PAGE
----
Summertime is important to teachers with nearly three months off to recover from the school year and renew yourself. Some pursue personal and professional enrichment activities. Others take up summer teaching, whether by choice or necessity. Many will travel or just enjoy the blessing of having more relaxed, quality time with family and friends close to home. Most, though, find that it’s easier to maintain life balance through these months: keeping priorities in perspective, making time for oneself and meaningful activities, eating well and having plenty of time for exercise, fitness and, of course, play.
Yet as summer rolls to an end, many of us begin to tense up. We’re already feeling the pressure of the school year as we make our class plans, set up our classrooms, work out how we’ll get all of the teaching supplies we’ll need. And once the term begins, so returns the cycle where the greatest part of our days is given over to teaching, grading and planning – not to mention things like faculty meetings and parent conferences.
Then it becomes all too easy to lose the balance we achieved and thrived with throughout the summer.
We all know it’s important to keep balance. We know that in order to nurture and give to others, we must first nurture and give to ourselves. We know, for instance, the importance of a healthy, nutrient-rich diet to our health and wellbeing, including our mental health and ability to control stress. But when the pressure is on and we face rivaling demands, many of us fall to eating on the run, grabbing whatever we can – a sugary snack from the staff room, say, or a candy bar from a vending machine.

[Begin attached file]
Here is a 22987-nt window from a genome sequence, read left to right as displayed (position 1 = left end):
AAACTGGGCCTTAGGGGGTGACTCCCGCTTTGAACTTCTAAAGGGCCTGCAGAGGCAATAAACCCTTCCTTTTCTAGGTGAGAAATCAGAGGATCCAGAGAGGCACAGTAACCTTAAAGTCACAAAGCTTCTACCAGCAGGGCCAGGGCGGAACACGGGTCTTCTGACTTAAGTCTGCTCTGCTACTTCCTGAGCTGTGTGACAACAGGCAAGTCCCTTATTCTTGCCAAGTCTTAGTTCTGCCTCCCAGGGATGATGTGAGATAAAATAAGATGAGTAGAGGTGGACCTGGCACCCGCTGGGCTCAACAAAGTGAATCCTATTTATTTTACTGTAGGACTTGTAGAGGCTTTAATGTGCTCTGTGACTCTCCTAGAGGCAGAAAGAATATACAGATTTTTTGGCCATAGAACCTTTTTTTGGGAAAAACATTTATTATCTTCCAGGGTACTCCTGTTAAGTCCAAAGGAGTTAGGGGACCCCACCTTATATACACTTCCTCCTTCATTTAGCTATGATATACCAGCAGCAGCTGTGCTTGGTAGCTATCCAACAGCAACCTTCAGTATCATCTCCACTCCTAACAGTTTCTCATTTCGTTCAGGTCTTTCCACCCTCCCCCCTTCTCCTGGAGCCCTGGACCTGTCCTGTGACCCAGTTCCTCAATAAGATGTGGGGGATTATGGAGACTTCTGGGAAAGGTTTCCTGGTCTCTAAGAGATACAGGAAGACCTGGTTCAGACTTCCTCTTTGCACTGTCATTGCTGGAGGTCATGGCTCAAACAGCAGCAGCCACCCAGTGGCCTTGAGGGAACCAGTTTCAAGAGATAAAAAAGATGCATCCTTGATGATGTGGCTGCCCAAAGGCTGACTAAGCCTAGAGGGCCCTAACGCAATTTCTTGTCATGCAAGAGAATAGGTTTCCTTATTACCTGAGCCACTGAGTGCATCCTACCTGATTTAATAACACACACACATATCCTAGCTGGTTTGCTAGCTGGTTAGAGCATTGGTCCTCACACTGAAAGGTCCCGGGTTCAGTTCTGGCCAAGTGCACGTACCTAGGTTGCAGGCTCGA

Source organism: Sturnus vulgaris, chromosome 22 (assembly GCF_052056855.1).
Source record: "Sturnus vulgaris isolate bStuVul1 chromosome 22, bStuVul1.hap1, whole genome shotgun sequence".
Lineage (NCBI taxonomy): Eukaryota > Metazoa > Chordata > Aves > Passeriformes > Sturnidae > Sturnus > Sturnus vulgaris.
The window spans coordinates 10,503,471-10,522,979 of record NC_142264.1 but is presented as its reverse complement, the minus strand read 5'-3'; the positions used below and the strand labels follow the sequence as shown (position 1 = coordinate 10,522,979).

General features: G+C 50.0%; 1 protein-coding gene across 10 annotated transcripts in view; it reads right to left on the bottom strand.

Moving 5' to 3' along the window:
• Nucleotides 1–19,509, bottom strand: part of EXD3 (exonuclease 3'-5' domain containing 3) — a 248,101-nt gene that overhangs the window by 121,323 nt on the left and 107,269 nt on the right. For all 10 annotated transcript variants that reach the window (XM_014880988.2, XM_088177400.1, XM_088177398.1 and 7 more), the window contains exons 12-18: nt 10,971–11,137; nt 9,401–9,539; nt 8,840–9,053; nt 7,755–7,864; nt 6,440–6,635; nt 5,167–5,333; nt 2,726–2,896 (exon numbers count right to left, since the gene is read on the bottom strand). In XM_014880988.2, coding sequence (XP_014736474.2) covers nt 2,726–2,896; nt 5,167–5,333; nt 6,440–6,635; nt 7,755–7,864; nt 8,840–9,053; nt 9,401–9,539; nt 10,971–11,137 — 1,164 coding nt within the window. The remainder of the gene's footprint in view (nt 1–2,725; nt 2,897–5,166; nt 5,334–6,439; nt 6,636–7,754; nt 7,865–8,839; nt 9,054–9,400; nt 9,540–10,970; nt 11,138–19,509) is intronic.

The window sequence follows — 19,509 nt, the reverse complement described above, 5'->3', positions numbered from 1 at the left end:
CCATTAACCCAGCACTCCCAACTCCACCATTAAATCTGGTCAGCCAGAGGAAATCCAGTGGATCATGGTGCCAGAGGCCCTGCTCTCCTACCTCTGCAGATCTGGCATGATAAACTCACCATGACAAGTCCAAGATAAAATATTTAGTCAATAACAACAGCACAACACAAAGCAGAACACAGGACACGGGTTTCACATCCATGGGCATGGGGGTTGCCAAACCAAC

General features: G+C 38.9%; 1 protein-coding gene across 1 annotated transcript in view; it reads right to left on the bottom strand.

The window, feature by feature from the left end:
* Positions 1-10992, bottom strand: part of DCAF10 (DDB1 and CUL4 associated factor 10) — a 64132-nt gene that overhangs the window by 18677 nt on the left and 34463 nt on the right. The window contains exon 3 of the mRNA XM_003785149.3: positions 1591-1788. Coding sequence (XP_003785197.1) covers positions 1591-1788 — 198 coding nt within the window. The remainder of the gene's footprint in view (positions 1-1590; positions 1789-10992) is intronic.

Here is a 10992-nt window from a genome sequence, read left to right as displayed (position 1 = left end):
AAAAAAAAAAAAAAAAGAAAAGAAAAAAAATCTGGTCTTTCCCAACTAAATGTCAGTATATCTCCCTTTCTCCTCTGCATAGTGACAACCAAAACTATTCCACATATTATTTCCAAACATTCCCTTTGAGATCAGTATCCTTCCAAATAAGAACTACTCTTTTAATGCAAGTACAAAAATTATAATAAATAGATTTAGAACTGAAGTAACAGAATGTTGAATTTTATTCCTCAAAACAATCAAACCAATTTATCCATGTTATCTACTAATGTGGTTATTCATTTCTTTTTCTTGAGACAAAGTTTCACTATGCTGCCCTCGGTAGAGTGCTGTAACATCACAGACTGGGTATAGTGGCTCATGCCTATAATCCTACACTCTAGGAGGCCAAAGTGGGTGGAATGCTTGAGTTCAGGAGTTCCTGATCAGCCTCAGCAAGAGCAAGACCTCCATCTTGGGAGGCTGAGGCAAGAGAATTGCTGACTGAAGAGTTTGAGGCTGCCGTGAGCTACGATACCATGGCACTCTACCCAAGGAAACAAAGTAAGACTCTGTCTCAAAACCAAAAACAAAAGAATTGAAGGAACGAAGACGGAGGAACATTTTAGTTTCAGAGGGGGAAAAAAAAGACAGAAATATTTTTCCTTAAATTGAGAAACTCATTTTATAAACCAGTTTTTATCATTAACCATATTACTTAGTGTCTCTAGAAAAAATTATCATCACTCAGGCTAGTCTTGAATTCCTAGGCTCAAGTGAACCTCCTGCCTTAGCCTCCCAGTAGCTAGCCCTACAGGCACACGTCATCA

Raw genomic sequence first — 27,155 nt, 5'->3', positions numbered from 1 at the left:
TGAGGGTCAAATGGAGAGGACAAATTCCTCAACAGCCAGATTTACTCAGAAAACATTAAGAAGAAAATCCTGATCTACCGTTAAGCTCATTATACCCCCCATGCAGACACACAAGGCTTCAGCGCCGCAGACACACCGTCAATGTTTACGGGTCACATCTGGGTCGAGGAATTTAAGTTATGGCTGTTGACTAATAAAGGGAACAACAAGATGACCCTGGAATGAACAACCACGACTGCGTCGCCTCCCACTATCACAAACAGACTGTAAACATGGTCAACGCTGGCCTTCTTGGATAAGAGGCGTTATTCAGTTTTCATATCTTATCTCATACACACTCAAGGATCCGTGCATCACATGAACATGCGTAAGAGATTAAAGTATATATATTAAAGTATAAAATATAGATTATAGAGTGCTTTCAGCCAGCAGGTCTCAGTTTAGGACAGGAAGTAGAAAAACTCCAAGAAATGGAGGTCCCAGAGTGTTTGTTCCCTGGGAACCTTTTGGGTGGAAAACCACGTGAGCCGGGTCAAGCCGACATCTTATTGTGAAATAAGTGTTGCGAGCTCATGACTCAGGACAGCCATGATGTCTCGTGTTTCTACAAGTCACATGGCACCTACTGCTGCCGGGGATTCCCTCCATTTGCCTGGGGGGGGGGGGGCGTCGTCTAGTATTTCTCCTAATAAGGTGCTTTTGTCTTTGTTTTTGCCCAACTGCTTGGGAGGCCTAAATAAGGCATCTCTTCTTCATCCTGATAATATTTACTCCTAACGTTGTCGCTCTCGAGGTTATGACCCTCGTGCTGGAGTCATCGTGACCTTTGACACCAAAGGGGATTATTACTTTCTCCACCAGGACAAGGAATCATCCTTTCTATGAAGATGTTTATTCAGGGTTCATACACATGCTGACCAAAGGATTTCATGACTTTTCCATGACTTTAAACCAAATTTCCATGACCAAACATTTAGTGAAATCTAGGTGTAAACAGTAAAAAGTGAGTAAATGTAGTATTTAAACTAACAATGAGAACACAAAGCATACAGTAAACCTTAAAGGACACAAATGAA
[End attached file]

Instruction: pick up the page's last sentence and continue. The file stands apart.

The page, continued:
One of the benefits of sustained, regular yoga practice, however, is that it trains both the mind and body to stay calm. It instills and reinforces the mindfulness that can become a powerful force against the pressures of daily life. It rejuvenates and restores, making us better able to face the tasks and challenges each day brings. It provides an antidote against stress.
The reality of this is brought home to us repeatedly and regularly by the teachers, counselors and other education professionals who participate in Yoga Calm trainings. Not only do they tell us about how the principles and activities have a positive impact on their students; they tell us that they, themselves, benefit, as well.
We think the new school year is the perfect time to reinvest in your commitment to yoga – or invest for the first time – as a way to help you manage and deal with the inescapable pressures of the school year, find more joy in the innumerable pleasures of teaching and equip yourself with additional tools and knowledge for helping your students achieve. For yoga, of course, has proven benefits on academic achievement, just as the Yoga Calm curriculum provides for their social and emotional growth, as well.
We have a good number of trainings scheduled through this fall, including workshops in Minneapolis, Seattle and, for the first time ever, in Denver, and are in the process of working out our winter schedule right now. You can see our whole slate of offerings and register at the main Yoga Calm website.